The rolling wave concept represents the progressive subdivision of gross or aggregate contract planning into its component parts, and is a continuous process throughout the contract period of performance. Each period, the plan is moved forward by a corresponding amount. The Rolling Wave concept is best described as the refinement of detailed work planning by continuous subdivision of far-term activities in near-term work packages tasks (Wideman, 2002). Initially, the gross or aggregate contract planning is represented by the establishment of CBB upon contract award. Subsequently, the Project Manager, Functional Managers, and the CAMs begin the process of distributing the CBB to the maximum practicable extent to form the PMB.
The rolling wave planning process, which periodically converts Planning Package effort to Work Packages, attempts to assure that sufficient budget is available over the contract life span and that front loading is minimized or eliminated. The control of the budget occurs as a result of cost and schedule planning for the near term, as general allocations remain for the out periods.
Planning Packages represent far-term work that is identified, scheduled and budgeted, but is not yet detail planned into Work Packages. Although the planning and budgeting process for an earned value tracked program is exhaustive, the use of techniques such as creating Planning Packages and Rolling Wave management can help to better insure reaching your goals. When Planning Packages are detail planned into Work Packages, a performance measurement technique is established. Placing the estimated high-level tasks budget into a planning package, allows the program to establish a baseline without committing to specific detailed tasks that are not yet completely identified. As the program progresses and the Control Account Managers are ready to perform the tasks that are related to the planning package. The planning package is opened and defined to the appropriate task-level. Moving the effort to define detailed tasks to be in close proximity to the work being done helps programs achieve their earned value goals, and reduces the anxiety that comes with it.
Budgeted Cost of Work Scheduled (BCWS): The sum of budgets for all work packages, Planning Packages, and similar items scheduled to be accomplished, plus the amount of level of effort and apportioned effort scheduled to be accomplished within a given time period. (Wideman, 2002)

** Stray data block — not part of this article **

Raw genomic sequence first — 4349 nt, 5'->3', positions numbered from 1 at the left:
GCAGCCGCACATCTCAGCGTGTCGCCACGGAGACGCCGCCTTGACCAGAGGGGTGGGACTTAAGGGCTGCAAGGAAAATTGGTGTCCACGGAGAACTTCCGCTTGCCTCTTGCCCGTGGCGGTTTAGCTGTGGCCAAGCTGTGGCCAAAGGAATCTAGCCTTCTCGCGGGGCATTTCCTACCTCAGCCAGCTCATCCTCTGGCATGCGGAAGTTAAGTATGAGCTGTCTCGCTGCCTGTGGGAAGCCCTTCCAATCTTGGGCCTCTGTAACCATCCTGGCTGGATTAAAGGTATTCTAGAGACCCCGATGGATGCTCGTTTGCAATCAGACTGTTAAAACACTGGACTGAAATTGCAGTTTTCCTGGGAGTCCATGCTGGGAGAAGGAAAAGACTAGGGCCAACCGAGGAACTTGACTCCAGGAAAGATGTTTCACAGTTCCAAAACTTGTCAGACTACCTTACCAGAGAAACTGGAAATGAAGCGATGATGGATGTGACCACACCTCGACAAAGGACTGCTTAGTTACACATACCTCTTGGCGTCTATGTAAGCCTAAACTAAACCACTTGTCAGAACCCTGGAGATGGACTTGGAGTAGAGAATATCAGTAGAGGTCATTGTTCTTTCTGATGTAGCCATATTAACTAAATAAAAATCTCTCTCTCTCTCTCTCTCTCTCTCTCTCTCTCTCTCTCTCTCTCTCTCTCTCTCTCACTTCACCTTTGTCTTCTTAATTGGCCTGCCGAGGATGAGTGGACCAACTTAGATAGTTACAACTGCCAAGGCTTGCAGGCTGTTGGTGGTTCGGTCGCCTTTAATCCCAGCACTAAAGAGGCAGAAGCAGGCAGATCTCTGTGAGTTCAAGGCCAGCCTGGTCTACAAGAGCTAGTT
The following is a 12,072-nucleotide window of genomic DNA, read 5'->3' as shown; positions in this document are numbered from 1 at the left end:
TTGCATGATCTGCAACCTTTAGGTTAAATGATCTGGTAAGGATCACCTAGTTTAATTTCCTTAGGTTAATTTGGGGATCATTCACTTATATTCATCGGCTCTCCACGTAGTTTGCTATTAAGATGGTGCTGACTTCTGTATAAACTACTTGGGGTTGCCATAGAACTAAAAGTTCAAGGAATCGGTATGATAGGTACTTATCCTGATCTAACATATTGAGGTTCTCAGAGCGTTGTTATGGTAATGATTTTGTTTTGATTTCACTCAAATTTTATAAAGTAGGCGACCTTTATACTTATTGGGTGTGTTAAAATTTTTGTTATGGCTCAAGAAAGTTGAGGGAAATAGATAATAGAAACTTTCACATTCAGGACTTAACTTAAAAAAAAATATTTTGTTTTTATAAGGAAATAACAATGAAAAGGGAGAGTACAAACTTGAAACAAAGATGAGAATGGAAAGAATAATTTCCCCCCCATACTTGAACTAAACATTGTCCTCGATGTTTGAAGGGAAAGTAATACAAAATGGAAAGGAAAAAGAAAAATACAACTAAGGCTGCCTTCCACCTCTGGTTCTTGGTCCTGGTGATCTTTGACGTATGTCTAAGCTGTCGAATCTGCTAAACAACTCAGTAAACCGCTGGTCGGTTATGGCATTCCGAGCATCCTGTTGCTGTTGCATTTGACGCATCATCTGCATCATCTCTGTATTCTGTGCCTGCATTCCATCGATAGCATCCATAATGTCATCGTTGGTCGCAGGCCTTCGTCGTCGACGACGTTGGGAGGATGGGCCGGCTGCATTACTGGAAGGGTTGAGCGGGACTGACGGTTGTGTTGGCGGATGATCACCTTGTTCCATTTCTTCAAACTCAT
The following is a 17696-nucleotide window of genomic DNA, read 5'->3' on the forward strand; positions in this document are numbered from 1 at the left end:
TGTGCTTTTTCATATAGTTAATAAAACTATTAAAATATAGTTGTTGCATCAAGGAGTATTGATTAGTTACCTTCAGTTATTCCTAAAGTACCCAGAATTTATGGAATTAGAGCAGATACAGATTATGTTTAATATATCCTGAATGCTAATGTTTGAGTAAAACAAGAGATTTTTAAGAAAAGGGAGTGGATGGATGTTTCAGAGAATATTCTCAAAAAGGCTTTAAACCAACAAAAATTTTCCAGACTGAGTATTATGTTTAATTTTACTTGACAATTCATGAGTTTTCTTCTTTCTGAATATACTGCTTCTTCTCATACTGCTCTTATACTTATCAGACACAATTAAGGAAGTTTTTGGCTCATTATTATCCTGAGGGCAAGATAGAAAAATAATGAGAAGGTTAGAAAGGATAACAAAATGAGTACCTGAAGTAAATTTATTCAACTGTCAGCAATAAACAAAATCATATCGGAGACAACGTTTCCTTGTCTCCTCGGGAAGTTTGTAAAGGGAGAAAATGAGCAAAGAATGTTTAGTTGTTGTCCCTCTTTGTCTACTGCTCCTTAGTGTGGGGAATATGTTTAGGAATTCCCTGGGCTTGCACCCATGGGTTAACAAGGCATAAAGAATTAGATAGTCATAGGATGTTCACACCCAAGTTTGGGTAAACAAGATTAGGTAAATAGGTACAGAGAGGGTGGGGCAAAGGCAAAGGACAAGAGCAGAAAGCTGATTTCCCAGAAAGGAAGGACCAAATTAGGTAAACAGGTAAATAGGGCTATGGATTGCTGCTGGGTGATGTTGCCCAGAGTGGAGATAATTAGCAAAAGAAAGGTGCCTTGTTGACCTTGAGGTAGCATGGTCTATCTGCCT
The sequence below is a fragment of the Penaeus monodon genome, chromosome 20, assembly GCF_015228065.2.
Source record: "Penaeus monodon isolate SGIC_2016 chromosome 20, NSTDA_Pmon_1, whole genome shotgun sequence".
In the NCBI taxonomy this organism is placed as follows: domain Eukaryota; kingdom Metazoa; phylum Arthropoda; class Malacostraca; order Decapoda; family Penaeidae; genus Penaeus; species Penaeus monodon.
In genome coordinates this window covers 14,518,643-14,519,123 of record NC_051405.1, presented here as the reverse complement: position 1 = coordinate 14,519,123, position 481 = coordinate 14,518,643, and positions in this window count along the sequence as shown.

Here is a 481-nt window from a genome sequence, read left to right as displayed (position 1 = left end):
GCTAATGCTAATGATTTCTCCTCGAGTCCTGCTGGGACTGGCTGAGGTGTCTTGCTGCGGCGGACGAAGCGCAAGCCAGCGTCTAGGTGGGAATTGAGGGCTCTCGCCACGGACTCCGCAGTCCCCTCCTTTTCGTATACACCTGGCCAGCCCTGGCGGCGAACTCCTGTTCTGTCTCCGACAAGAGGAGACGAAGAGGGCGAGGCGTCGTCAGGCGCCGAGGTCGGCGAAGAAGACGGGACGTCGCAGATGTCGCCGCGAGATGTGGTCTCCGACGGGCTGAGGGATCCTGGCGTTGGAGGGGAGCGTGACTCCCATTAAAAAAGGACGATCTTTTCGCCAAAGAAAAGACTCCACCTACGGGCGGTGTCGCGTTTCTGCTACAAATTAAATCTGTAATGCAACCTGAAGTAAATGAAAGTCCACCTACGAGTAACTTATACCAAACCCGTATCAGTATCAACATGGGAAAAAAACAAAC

Definitization: Finalizing the scope of a contract beyond that defined in the original contract.
Contract Target Price (CTP): Total negotiated contract value including all estimated, target, or fixed fee.
Fee/Profit: Estimated target, or target fee/or profit.
Contract Target Cost (CTC): The negotiated Contract Target Price less the fee/profit.
Authorized Unpriced Work (AUW): Authorized work which has not been definitized.
Contract Budget Base (CBB): This is the true starting point in the internal budgeting process. The CBB represents the financial authorization of the contract and is based on the negotiated contract cost (i.e., price less fee). The CBB is equal to the negotiated cost for definitized work and the estimated cost for all authorized but unpriced work. At the start of the contract, the CBB is equal to the negotiated Contract Target Cost (CTC) for FPI or CPI contracts or the Contract Estimated Cost for CPFF contracts. The CBB is maintained by Planning & Control/Contract Analysis and revised only by authorized contract changes. The CBB is always reconcilable to the Contract Target Cost.
Management Reserve (MR): Management Reserve is a portion of the contract budget base set aside by the Project Manager at the start of the program to cover unanticipated contract requirements. See paragraph 6.5 for a further discussion of MR.
Over Target Baseline (OTB): Increase in the Performance Measurement Baseline (PMB) due to formal reprogramming with prior customer approval.
Performance Measurement Baseline (PMB): The PMB is the sum of all allocated budgets by element of cost for which contract performance is measured. The PMB is the sum of both the distributed budgets and the Undistributed Budget (described below). The PMB is also equal to the CBB less MR unless the contract has been formally reprogrammed with prior customer approval. A contract that has been formally reprogrammed is the only situation in which the PMB may exceed the CBB.
Undistributed Budget (UB): Undistributed Budget is budget that has not yet been identified to a specific CWBS element or organizational element at or below the lowest level of reporting to the Customer.
Distributed Budget (DB): Timephased effort identified in specific Control Account budgets and assigned to the appropriate organizational area.
Control Account Budgets: Control Accounts have a specified statement of work, a detail schedule, and a timephased budget. The sum of Work Packages and Planning Packages represents the total Control Account budget.
Work Package Budgets: Work Packages are a subdivision of a Control Account and constitute the basic building blocks used in planning, measuring accomplishment and controlling direction of a program. They are made up of LOE, discrete or apportioned effort.
Planning Package Budget: An aggregation of far-term work within a Control Account that can be identified, scheduled, and budgeted but is not yet detail planned into Work Packages.
Reimers, Jackie, BAE System- System Description Document – BAE Systems – Section 06 [Electronic Version] (2004)
Reimers, Jackie, BAE System- System Description Document – BAE Systems – Section 14 [Electronic Version] (2004)
Montgomery, James BAE Systems - Project Cost/Schedule Control System Description – Planning Package Definition [Electronic Version] (1997)
Wideman, Max. (2002) Wideman Comparative Glossary of Project Management Terms v3.1, Retrieved from http://www.maxwideman.com/pmglossary/PMG_R06.htm
©2006 Timothy J. Pasko
Originally published as part of 2006 PMI Global Congress Proceedings – Seattle Washington